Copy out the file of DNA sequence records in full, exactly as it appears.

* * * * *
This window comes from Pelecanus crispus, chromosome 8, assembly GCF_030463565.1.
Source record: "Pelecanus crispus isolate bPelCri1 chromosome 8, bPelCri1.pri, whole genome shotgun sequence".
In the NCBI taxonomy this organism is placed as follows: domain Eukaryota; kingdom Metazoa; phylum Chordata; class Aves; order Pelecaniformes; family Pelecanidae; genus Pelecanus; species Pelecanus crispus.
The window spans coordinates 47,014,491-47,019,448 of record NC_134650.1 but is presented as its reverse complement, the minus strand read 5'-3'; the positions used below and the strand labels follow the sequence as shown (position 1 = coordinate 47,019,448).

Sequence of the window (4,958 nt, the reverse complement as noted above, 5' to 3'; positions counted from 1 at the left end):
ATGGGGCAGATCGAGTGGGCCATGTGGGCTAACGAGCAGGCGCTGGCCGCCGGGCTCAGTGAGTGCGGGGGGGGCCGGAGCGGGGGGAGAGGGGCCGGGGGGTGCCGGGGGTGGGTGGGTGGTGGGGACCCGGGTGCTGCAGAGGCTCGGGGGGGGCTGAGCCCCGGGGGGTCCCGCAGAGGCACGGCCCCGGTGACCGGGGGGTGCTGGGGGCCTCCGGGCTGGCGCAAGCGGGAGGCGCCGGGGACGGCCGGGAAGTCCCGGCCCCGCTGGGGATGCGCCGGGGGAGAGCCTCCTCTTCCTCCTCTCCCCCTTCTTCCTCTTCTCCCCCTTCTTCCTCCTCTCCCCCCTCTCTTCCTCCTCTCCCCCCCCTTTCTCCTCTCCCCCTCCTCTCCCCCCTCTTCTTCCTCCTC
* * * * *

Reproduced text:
This window comes from Pelecanus crispus, chromosome 8, assembly GCF_030463565.1.
Source record: "Pelecanus crispus isolate bPelCri1 chromosome 8, bPelCri1.pri, whole genome shotgun sequence".
In the NCBI taxonomy this organism is placed as follows: domain Eukaryota; kingdom Metazoa; phylum Chordata; class Aves; order Pelecaniformes; family Pelecanidae; genus Pelecanus; species Pelecanus crispus.
The window spans coordinates 47,014,491-47,019,448 of record NC_134650.1 but is presented as its reverse complement, the minus strand read 5'-3'; the positions used below and the strand labels follow the sequence as shown (position 1 = coordinate 47,019,448).

Sequence of the window (4,958 nt, the reverse complement as noted above, 5' to 3'; positions counted from 1 at the left end):
ATGGGGCAGATCGAGTGGGCCATGTGGGCTAACGAGCAGGCGCTGGCCGCCGGGCTCAGTGAGTGCGGGGGGGGCCGGAGCGGGGGGAGAGGGGCCGGGGGGTGCCGGGGGTGGGTGGGTGGTGGGGACCCGGGTGCTGCAGAGGCTCGGGGGGGGCTGAGCCCCGGGGGGTCCCGCAGAGGCACGGCCCCGGTGACCGGGGGGTGCTGGGGGCCTCCGGGCTGGCGCAAGCGGGAGGCGCCGGGGACGGCCGGGAAGTCCCGGCCCCGCTGGGGATGCGCCGGGGGAGAGCCTCCTCTTCCTCCTCTCCCCCTTCTTCCTCTTCTCCCCCTTCTTCCTCCTCTCCCCCCTCTCTTCCTCCTCTCCCCCCCCTTTCTCCTCTCCCCCTCCTCTCCCCCCTCTTCTTCCTCCTC